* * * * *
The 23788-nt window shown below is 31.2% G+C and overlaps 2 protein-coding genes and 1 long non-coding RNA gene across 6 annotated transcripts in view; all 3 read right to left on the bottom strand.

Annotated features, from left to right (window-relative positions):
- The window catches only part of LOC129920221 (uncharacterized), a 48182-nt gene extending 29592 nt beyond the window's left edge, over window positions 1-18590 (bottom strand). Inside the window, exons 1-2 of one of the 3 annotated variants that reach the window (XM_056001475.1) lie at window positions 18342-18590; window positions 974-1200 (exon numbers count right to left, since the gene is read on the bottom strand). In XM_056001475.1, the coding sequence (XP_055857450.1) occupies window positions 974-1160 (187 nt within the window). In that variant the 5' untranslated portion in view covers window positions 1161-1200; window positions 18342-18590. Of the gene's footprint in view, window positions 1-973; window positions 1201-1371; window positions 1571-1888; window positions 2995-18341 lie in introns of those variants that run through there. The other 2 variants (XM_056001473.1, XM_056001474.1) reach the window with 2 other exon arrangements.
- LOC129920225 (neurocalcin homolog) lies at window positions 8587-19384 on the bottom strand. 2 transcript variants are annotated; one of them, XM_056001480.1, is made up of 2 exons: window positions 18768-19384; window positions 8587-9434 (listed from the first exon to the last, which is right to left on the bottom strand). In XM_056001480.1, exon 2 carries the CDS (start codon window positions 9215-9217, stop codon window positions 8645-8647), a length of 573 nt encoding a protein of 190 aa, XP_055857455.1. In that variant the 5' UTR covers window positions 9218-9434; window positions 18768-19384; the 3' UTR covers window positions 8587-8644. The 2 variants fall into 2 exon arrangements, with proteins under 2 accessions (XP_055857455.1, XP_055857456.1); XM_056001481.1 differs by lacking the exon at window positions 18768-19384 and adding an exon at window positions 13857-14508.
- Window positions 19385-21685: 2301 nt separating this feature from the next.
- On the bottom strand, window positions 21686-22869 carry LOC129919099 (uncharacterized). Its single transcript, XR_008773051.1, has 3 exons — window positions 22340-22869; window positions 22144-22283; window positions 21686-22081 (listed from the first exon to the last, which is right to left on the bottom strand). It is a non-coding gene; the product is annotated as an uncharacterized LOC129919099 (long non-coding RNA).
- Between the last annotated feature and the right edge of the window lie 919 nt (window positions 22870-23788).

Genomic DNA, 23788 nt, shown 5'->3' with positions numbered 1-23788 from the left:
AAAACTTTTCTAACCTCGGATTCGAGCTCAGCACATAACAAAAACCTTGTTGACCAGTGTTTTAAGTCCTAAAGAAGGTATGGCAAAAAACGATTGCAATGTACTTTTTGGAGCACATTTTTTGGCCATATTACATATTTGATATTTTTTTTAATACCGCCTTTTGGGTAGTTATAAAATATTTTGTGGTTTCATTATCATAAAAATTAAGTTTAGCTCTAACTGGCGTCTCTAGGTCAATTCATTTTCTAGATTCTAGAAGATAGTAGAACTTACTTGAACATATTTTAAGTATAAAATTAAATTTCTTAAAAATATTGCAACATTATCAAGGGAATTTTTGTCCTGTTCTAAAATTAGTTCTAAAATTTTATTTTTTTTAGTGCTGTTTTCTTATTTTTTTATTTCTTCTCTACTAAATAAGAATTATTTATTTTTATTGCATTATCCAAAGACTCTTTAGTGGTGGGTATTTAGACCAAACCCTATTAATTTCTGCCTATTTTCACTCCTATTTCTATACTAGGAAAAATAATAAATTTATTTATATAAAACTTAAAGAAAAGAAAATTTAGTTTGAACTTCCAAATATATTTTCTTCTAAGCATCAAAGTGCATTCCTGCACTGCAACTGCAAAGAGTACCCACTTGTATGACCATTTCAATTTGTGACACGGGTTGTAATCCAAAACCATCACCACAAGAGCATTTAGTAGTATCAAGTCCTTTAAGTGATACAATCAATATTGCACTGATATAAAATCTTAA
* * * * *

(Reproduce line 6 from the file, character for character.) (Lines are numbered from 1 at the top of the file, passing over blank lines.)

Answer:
- On the bottom strand, window positions 21686-22869 carry LOC129919099 (uncharacterized). Its single transcript, XR_008773051.1, has 3 exons — window positions 22340-22869; window positions 22144-22283; window positions 21686-22081 (listed from the first exon to the last, which is right to left on the bottom strand). It is a non-coding gene; the product is annotated as an uncharacterized LOC129919099 (long non-coding RNA).